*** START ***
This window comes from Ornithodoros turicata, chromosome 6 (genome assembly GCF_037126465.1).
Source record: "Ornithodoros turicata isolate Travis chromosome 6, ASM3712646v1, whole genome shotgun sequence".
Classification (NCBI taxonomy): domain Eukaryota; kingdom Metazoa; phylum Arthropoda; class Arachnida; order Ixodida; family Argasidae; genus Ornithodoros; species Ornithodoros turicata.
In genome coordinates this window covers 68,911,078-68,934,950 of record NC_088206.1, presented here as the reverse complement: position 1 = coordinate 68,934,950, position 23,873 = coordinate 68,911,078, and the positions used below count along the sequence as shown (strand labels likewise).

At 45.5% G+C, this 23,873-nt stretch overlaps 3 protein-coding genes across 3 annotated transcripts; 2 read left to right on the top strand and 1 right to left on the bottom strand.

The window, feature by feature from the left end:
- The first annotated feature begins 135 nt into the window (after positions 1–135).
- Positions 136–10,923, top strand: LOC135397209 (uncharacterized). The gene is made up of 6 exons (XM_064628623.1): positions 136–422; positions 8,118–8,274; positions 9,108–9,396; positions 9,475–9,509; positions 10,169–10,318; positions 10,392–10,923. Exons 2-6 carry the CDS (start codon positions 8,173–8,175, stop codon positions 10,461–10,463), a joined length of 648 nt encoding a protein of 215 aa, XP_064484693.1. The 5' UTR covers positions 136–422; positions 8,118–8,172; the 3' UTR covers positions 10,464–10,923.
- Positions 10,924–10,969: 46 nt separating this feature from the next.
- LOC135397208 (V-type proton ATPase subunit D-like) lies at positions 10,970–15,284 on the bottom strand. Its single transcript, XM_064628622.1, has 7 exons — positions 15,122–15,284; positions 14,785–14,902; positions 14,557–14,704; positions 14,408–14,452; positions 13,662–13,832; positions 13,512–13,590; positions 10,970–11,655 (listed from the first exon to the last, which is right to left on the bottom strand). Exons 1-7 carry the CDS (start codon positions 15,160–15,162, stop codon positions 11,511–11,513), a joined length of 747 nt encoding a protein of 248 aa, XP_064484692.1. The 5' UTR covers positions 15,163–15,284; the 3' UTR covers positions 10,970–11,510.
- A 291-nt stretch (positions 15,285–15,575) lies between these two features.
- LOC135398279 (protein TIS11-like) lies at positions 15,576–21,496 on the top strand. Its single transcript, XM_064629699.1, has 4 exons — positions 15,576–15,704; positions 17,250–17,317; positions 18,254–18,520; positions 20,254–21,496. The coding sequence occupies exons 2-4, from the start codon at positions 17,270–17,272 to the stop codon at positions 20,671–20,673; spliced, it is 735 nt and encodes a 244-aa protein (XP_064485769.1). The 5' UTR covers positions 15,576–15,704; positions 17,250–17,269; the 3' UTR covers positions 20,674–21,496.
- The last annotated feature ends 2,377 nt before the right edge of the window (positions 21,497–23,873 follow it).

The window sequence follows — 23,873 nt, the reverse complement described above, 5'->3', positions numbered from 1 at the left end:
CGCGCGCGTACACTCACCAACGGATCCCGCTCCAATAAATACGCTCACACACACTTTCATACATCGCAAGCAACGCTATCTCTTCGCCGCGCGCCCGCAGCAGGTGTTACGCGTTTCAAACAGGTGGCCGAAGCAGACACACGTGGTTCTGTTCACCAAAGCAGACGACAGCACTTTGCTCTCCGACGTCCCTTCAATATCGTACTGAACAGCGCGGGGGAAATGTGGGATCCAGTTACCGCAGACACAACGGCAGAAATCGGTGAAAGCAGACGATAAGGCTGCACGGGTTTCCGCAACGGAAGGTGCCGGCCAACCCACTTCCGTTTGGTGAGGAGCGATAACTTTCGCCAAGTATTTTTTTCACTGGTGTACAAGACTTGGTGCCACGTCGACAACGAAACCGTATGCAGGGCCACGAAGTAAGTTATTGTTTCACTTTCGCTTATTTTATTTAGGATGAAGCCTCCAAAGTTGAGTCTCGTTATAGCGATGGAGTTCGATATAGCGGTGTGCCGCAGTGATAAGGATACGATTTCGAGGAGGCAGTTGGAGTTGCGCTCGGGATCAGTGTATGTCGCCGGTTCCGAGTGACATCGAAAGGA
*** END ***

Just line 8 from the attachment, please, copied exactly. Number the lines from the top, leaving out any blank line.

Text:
- Positions 136–10,923, top strand: LOC135397209 (uncharacterized). The gene is made up of 6 exons (XM_064628623.1): positions 136–422; positions 8,118–8,274; positions 9,108–9,396; positions 9,475–9,509; positions 10,169–10,318; positions 10,392–10,923. Exons 2-6 carry the CDS (start codon positions 8,173–8,175, stop codon positions 10,461–10,463), a joined length of 648 nt encoding a protein of 215 aa, XP_064484693.1. The 5' UTR covers positions 136–422; positions 8,118–8,172; the 3' UTR covers positions 10,464–10,923.